Belgian born designer William De Lillo started his career working for reputable fine jewelry houses such as; Cartier, Harry Winston and Miriam Haskell. before branching out on his own with the help of Robert F. Clark (head designer for Miriam Haskell) forming William De Lillo Ltd. In New York City in 1968.
1968 was a significant time in modern day American History, the Vietnam War. The Vietnam War caused a cultural phenomenon and revolution where students took to the streets to protest war and social and sexual stereotypes. Dr. Martin Luther King’s assassination, The beatles psychedelic music, Woodstock, the birth of Gay Pride and the Stone Wall Riots ignited a fashion movement in New York City of gender bending (unisex). Long hair, layers of beads, flowing robes started appearing on men channeling a Parisian Bohemian look. Inspired by his surroundings, William DeLillo started designing gender bending jewelry for men in 1968, his first collection constructed out of heavy gold tone rhodium plated brass included twisted ropes, chokers, fringe and tassels.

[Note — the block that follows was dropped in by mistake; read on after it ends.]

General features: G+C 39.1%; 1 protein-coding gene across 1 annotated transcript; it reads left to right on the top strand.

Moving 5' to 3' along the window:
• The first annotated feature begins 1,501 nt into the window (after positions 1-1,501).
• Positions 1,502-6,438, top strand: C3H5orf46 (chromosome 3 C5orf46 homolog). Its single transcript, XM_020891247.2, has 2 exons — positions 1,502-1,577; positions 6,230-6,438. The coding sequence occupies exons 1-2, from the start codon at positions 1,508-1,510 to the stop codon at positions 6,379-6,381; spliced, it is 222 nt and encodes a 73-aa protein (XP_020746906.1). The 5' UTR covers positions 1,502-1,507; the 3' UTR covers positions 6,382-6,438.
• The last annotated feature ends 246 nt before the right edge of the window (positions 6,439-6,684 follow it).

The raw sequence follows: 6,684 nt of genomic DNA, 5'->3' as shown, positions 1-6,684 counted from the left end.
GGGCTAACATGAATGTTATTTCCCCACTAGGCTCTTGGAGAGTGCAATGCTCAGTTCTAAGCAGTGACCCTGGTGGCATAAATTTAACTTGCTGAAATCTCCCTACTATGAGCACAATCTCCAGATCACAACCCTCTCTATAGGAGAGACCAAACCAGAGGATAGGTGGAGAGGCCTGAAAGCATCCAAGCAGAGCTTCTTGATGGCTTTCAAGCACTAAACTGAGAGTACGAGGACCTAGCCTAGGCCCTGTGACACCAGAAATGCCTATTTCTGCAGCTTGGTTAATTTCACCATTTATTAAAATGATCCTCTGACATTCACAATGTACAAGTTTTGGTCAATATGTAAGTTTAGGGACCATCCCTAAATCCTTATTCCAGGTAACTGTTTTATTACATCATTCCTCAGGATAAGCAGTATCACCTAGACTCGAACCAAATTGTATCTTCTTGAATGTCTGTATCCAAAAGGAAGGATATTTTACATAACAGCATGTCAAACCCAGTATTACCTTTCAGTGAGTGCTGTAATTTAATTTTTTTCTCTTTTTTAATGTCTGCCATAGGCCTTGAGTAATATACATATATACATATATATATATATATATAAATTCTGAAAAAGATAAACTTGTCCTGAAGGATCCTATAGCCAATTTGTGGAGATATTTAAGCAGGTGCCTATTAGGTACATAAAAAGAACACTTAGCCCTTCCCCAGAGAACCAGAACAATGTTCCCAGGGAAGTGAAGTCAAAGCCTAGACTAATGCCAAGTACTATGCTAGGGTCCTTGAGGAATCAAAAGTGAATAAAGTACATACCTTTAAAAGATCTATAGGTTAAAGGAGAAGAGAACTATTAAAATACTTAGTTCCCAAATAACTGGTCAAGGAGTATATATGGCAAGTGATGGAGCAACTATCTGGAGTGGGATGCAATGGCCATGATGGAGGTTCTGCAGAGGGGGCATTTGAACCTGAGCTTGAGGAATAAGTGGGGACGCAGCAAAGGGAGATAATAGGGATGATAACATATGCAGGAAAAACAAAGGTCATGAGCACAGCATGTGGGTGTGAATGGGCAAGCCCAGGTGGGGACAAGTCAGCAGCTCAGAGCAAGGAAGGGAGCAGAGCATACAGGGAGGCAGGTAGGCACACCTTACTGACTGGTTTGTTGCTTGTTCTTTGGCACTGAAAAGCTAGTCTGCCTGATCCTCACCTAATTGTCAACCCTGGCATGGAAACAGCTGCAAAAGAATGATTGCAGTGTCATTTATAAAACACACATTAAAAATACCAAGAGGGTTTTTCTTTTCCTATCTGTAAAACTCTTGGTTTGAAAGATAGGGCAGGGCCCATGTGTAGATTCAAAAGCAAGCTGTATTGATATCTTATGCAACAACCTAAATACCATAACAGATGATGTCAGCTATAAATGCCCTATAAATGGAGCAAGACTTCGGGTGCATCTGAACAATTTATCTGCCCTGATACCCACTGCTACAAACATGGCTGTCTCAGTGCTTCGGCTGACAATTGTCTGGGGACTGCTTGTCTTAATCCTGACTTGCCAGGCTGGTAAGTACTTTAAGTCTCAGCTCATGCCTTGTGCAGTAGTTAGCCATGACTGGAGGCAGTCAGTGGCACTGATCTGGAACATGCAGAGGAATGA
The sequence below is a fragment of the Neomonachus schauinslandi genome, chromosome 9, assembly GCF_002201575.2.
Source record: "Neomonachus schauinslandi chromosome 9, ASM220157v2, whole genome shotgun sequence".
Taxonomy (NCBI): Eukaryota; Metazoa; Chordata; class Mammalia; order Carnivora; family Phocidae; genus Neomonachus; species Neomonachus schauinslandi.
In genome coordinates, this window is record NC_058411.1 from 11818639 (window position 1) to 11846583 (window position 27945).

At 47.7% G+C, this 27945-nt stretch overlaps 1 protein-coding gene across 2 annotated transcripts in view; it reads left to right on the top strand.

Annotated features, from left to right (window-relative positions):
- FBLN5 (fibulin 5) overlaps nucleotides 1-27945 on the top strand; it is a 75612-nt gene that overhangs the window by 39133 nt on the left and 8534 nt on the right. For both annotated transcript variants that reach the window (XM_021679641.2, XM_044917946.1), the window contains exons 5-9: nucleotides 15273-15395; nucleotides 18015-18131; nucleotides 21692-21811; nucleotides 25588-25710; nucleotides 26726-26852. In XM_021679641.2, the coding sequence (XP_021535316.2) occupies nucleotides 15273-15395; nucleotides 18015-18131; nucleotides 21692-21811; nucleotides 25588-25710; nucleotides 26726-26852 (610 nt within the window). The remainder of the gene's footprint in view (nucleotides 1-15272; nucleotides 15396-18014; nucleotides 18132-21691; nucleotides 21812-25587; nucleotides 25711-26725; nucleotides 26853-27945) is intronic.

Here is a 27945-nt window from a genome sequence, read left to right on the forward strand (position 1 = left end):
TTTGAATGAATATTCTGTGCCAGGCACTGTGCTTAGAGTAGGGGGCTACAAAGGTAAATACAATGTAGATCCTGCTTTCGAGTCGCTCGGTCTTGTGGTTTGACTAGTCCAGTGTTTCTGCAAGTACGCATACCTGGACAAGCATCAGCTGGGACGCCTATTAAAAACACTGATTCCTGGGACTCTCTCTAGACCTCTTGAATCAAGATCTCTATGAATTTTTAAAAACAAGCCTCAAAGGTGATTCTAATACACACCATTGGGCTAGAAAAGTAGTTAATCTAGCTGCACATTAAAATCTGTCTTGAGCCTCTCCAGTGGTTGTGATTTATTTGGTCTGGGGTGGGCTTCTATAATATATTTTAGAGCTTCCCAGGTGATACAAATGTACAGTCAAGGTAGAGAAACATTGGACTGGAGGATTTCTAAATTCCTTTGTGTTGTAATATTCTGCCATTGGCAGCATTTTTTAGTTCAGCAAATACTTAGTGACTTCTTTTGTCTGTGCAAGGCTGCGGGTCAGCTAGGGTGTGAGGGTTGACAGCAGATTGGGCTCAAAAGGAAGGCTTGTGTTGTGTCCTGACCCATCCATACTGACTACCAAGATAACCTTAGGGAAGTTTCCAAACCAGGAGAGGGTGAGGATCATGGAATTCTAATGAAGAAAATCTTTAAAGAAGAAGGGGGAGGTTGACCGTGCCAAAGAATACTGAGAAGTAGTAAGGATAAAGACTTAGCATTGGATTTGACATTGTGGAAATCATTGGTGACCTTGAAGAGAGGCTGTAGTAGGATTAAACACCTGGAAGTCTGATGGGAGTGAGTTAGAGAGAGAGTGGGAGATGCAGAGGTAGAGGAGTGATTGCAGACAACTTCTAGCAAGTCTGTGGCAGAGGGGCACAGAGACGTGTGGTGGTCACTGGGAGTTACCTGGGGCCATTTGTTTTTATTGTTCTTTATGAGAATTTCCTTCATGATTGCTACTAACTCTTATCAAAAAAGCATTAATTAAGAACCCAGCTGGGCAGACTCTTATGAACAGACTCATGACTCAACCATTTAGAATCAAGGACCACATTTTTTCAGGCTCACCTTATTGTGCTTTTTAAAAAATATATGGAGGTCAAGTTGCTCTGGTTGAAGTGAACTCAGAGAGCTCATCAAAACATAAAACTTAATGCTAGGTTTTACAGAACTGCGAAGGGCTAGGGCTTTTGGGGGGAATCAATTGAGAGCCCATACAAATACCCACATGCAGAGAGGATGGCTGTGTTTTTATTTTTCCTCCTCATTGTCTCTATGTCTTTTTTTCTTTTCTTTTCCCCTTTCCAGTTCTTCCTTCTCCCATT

The unique bold aspect of DeLillo’s pieces attracted the attention of Elizabeth Taylor and American and French fashion houses which he later collaborated with. For Adolfo he created exaggerated layered pearl necklaces with tassel finishes. King Tut’s exhibition was a phenomenon is the early 1970’s; taking inspiration Mr.DeLillo created avant-garde, geometric, tubular encrusted jeweled collars for Bill Blass.
The vision and talent of William DeLillo and Robert F. Clark did not only transcend to jewelry, but also to art. Beautiful brutalist wire sculptures of different scales, depicting geometric shapes.
New York City’s fast paced lifestyle caused the designing duo to make a move to a chateau in the South of France. This was not the end, but the peak of their careers. In Paris, they collaborated with the house of Chanel, Nina Ricci, Schiaparelli and Yves Saint Laurent. The impeccable craftsmanship, materials and attention to detail built a reputable European clientele, one being the Duchess of Windsor. The Baron and Baroness de Rothschild sponsored an exhibit in Paris in 1978, showcasing jewelry and sculpture by William de Lillo and Robert Clark.
After a few years in France, William DeLillo and Robert Clark decided to move back to the United States, eventually settling down in Phoenix, Arizona. Not much is known about the House of DeLillo, however their pieces are some of the most scarce and coveted amongst private collectors and museums. Mr. DeLillo died in 2011 followed by his life partner Robert F. Clark a few years after.